‘The Wire’ creator David Simon pens open essay in tribute to Michael K Williams

Williams was found dead in his New York home last week

The Wire creator David Simon has penned a tribute in an open essay to the show’s late actor Michael K Williams.

Simon took to Twitter to post a tribute in the New York Times after the actor was found dead in his home in Brooklyn, New York, last week (September 6). He was 54.

“A short remembrance for a talent, a genuine collaborator and a true friend. What I hope never gets lost is the awareness that Mike genuinely wanted his work to matter; not for fame or reward, but for leaving us all better humans in its wake,” The Wire creator wrote in the post.

The essay centres around around a conversation Williams had about his character Omar Little, and the HBO series itself, with the writers prior to the acclaimed show’s second season, which the actor felt was straying fundamentally from the acclaimed first season.

Michael K Williams (Photo by Aaron J. Thornton/Getty Images)

“[Williams] pressed the point: ‘I’m saying, there are all these shows on television, and we made the one that was about Black characters and written for a Black audience. And now, it’s like we’re walking away from that,’” Simon wrote of Williams’ complaint.

“To Mike, at that moment, we were the white custodians of a rare majority-Black drama in the majority-white world of American television, and we might well be walking away from that unique responsibility.”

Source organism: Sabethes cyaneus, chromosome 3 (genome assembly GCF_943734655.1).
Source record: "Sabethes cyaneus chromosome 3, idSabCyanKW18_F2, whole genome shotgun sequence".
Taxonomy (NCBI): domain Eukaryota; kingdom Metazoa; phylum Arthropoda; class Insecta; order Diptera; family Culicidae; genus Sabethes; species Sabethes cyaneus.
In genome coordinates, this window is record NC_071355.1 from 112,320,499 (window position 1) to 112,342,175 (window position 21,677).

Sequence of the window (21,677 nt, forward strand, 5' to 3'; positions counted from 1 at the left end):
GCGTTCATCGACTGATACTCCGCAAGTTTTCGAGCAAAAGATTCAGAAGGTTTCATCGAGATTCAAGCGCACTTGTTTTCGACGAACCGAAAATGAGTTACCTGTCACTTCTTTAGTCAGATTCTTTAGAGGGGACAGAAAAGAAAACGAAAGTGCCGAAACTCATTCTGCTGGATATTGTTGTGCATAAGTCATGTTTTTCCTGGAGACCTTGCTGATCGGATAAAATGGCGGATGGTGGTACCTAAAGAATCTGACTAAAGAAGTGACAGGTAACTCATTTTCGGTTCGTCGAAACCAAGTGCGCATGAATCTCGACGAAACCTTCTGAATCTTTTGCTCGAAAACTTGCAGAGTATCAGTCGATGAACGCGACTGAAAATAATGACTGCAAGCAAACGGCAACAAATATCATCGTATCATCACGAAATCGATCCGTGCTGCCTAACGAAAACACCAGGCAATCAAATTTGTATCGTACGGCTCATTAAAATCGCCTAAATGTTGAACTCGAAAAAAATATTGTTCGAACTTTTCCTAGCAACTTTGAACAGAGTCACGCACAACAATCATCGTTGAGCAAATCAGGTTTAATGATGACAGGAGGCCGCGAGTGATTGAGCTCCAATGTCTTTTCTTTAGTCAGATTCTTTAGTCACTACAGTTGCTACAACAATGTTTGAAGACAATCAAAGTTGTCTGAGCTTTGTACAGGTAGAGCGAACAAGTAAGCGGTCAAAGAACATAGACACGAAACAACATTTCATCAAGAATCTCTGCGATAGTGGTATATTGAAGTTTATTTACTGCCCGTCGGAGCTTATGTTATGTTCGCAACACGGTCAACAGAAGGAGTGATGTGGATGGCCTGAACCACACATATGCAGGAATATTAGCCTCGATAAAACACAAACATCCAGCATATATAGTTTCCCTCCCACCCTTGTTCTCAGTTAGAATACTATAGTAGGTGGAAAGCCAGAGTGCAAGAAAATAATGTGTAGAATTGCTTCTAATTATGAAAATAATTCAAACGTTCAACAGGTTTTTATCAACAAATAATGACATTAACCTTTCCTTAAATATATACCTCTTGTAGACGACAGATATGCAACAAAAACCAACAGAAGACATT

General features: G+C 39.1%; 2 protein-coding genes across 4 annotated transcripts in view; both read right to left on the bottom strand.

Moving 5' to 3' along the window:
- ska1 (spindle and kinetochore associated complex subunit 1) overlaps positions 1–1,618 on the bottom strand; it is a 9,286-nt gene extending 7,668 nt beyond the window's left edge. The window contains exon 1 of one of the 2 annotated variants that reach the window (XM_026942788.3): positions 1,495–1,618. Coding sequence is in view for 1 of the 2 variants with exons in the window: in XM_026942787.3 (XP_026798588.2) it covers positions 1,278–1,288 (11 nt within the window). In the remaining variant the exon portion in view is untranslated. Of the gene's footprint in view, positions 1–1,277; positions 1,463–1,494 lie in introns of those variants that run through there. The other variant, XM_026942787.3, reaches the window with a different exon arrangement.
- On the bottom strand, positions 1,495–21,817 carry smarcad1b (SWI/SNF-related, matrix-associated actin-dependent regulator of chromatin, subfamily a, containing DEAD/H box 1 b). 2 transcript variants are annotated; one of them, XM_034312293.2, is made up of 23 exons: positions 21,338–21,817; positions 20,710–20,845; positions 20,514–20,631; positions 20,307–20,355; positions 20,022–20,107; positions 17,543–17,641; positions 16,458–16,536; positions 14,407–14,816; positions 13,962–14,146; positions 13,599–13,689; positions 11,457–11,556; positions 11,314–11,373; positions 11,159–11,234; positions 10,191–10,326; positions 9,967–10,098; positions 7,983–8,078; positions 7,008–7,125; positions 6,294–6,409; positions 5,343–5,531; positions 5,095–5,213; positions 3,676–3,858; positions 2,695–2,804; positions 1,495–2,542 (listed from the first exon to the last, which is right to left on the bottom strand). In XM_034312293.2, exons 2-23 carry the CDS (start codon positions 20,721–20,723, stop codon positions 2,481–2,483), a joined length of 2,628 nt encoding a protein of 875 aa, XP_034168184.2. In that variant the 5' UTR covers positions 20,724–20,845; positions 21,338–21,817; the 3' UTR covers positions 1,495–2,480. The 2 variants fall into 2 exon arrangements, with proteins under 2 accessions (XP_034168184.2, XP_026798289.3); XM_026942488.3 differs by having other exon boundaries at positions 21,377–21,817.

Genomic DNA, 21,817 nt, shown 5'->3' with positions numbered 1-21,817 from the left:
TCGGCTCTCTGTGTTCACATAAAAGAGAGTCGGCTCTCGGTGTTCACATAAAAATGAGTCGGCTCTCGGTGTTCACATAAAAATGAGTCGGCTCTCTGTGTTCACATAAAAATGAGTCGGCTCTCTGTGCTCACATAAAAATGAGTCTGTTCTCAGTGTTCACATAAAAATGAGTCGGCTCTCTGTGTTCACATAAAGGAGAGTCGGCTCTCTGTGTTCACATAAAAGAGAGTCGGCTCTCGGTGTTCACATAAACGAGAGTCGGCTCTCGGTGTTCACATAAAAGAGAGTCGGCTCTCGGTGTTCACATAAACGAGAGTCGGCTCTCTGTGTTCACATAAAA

Simon also wrote about his initial reluctance to cast Williams and how his writing partner Ed Burns pushed for the actor to take on the character that would become among the most beloved anti-heroes in television history.

“He gave us an astounding gift – an act of faith from a magnificent actor who could have played his hand very differently. Television usually chases its audience – if they love them some Omar, you feed them more Omar. If they can’t stop looking at Stringer [Idris Elba], you write more Stringer. Never mind story and theme,” he added.

“Instead, Mike bent his beautiful mind to a task that even the best writers and show runners often avoid. He thought about the whole story, the whole of the work. Perhaps more than any in that talented cast, I came to trust Mike to speak publicly to our drama and its purposes, to take personal pride in all that we were trying, however improbably, to build.”

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